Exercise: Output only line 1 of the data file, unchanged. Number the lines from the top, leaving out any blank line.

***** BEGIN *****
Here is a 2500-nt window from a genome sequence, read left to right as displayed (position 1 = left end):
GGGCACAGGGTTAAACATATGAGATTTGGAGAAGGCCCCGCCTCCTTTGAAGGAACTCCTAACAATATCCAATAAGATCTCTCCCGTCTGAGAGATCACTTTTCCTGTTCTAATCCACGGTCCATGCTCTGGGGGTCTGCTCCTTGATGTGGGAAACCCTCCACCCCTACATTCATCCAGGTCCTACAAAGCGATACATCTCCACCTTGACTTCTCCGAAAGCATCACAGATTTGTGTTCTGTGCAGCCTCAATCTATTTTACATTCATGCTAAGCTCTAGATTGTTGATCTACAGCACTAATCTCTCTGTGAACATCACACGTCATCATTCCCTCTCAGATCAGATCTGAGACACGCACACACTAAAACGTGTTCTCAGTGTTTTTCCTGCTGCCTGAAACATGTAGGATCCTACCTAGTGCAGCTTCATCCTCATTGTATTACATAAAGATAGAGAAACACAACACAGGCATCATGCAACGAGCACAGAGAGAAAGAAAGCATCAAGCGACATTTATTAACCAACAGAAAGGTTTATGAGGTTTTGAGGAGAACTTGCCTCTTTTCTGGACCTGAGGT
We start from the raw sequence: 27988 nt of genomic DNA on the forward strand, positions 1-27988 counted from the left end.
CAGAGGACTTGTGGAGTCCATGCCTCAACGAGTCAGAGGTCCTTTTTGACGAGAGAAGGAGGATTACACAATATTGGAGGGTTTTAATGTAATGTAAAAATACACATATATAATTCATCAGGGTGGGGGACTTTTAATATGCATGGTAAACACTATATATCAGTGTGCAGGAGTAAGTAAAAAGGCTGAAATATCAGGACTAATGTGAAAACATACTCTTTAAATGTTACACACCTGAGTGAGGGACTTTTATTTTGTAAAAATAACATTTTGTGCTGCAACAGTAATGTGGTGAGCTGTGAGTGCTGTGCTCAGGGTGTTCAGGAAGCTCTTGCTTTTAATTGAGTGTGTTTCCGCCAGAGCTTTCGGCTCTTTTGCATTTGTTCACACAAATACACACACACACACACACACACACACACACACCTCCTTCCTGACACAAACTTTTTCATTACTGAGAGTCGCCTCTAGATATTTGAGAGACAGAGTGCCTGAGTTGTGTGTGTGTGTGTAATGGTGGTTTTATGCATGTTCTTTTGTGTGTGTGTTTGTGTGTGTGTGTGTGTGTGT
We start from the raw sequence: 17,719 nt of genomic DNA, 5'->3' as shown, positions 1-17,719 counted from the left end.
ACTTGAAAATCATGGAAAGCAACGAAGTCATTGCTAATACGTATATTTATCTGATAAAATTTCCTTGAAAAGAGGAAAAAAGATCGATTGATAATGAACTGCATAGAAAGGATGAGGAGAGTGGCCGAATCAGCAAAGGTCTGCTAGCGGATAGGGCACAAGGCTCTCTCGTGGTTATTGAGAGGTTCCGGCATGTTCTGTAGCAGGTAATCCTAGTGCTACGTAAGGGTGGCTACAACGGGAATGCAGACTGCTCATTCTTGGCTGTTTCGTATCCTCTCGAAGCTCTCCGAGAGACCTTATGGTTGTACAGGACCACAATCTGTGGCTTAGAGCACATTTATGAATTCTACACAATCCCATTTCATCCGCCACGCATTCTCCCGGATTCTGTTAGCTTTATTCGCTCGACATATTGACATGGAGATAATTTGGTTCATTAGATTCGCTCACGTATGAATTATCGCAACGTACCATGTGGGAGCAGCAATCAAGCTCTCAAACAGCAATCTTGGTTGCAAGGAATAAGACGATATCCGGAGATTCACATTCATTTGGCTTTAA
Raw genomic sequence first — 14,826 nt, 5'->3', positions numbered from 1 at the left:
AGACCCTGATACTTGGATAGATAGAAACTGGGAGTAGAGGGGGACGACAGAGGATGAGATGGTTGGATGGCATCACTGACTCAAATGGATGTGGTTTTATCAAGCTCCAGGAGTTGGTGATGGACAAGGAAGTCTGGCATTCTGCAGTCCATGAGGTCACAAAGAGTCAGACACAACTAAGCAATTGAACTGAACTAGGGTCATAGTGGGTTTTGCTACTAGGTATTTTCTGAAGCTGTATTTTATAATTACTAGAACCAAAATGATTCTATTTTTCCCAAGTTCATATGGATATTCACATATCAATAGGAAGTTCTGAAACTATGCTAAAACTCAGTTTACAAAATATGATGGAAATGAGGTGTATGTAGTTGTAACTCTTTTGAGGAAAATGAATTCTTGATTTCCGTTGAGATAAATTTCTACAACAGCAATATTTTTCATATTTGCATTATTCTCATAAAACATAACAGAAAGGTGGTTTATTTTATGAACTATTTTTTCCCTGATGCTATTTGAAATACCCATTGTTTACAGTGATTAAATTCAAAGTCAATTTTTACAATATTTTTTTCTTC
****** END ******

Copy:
Here is a 2500-nt window from a genome sequence, read left to right as displayed (position 1 = left end):